Indian flights asked to avoid Ukranian airspace

Prime Minister Narendra Modi’s special flight and hundreds of other flights were diverted from the flight path over which the Malaysian Airlines flight was shot down

Updated - November 16, 2021 06:52 pm IST

Published - July 18, 2014 11:45 am IST - NEW DELHI/Mumbai

Fire engines arrive at the crash site of a passenger plane near the village of Hrabove, Ukraine, as the sun sets Thursday, July 17, 2014.

Fire engines arrive at the crash site of a passenger plane near the village of Hrabove, Ukraine, as the sun sets Thursday, July 17, 2014.

Indian civil aviation authorities have ordered rerouting of its Europe and US-bound flights to avoid Ukrainian airspace following the Malaysian Airlines plane crash even as Thursday’s attack at Kabul airport has led to flights being diverted to other cities.

“We have issued orders that all flights will avoid Ukraine airspace. The safety of the passengers is paramount,” said Air India chairman Rohit Nandan in a text message. This was followed up by a Ministry of Civil Aviation statement.

The Ministry, however, denied reports from an airline tracking website that claimed that an Air India flight was 24 kms away when the Malaysian airline was shot down in Ukrainian airspace.

Air India and Jet Airways are already giving parts of eastern Ukraine a wide berth to avoid getting entangled in any conflict as Russian and Ukrainian civil aviation authorities are laying claim over the portion of the flight path in the vicinity of Crimea, a peninsula belonging to Ukraine but annexed recently by Russia. “None of our flights to and from Europe fly through the Ukrainian airspace ever since the conflict began. We continue to avoid the Ukrainian airspace,” a Jet Airways official said.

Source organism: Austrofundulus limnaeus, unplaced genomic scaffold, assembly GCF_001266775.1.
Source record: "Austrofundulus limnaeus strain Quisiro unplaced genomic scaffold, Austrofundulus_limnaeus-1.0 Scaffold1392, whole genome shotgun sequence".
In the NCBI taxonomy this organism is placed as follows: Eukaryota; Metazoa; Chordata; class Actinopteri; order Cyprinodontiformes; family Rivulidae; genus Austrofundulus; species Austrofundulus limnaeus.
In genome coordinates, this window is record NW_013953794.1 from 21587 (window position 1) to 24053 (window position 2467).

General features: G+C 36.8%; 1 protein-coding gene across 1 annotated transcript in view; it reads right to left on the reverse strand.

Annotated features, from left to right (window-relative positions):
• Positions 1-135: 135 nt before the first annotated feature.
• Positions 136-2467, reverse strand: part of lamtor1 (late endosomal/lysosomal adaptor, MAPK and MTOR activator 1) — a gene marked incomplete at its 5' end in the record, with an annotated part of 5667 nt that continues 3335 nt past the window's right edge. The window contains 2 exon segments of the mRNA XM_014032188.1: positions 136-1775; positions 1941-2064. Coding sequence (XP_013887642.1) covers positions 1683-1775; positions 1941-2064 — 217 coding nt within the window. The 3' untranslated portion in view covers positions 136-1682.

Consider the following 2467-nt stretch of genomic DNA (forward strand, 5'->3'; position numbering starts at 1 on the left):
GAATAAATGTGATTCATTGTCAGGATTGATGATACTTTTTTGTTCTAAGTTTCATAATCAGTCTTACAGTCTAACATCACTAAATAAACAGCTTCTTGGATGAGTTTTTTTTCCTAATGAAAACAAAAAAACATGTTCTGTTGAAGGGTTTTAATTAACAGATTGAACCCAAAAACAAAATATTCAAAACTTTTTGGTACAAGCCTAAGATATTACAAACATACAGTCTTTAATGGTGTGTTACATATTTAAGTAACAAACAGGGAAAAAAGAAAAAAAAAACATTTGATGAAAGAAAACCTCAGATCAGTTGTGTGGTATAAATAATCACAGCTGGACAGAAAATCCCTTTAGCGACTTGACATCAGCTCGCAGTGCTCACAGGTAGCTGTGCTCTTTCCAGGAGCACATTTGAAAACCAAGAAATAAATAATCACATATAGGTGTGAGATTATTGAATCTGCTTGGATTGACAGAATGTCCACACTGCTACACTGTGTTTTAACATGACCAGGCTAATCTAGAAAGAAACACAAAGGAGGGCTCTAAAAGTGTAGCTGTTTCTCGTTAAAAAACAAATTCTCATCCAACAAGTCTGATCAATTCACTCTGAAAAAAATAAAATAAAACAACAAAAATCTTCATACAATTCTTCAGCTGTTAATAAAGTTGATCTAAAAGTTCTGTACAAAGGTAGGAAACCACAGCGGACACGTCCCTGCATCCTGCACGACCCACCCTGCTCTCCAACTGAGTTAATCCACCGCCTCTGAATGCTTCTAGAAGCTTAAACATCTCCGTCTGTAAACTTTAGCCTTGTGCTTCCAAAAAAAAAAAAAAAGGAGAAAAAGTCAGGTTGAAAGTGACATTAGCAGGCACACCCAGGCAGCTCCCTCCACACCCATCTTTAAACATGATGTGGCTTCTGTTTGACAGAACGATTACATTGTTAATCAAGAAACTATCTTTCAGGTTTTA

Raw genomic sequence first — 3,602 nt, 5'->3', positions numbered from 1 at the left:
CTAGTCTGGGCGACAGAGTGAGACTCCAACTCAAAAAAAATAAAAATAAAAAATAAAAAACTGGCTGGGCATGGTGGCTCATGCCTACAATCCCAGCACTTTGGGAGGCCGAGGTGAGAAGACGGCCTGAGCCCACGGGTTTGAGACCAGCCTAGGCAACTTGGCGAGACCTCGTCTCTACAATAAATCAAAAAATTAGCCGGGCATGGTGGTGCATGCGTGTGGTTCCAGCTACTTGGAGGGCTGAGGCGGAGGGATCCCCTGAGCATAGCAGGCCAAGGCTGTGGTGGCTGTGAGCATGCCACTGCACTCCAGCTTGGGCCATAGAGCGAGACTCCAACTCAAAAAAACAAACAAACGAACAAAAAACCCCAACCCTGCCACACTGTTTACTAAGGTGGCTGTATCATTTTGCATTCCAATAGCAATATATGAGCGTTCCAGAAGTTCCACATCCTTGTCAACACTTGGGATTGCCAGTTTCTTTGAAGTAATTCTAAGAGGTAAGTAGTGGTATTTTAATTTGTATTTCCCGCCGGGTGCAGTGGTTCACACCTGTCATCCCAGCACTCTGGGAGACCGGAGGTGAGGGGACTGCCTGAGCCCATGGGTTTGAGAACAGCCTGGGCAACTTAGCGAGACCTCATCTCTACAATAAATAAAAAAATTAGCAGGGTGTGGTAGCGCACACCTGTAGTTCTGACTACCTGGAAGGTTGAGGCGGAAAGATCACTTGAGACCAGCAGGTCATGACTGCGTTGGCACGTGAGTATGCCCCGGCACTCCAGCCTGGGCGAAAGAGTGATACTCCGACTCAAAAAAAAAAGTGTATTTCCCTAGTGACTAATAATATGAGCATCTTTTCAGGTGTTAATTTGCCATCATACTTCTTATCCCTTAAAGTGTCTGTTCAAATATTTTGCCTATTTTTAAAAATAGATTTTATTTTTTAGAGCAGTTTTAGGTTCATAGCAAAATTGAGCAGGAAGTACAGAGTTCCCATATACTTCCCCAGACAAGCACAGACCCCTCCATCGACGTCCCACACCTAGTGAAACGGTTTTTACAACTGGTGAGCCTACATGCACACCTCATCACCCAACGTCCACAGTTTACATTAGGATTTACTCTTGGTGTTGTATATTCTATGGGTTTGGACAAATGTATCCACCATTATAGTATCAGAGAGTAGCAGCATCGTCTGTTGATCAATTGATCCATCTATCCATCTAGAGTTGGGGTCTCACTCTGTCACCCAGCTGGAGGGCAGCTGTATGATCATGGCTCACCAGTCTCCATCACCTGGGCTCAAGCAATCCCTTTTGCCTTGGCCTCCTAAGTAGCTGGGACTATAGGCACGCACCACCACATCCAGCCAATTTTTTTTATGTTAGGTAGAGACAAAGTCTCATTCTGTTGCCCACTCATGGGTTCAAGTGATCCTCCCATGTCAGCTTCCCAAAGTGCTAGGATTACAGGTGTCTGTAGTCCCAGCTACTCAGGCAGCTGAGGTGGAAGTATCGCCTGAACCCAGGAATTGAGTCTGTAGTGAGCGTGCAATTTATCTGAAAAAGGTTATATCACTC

Indian civil authorities issued instructions to avoid Ukraine airspace shortly after Eurocontrol, the European flight safety body, closed airspace in Eastern Ukraine to all airline flights. Prime Minister Narender Modi’s special flight and hundreds of other flights were rerouted from the ill-fated Malaysian Airlines’ flight path.

India also issued security measures following the attack on Kabul International airport on Thursday. SpiceJet has temporarily suspended flights to and from Kabul. In a fortnight, Kabul airport has seen two rocket attacks and SpiceJet does not want to take any chances.

The missile attack on the Malaysian Airlines aircraft has highlighted the risks to passengers when airliners fly over conflict zones, said experts calling for concerted global effort to curb any possible menace.

They said the fatal incident involving Malaysia Airlines flight MH-17 could happen to any other airline in conflict zones of Iraq, Afghanistan and even Pakistan where terrorists could deploy similar warfare to bring down passenger planes.

The Malaysia Airline plane crash, the second in five months, has, however, not impacted air traffic to Malaysia and Europe, top travel firm executives said, adding that they had not seen any major cancellation.

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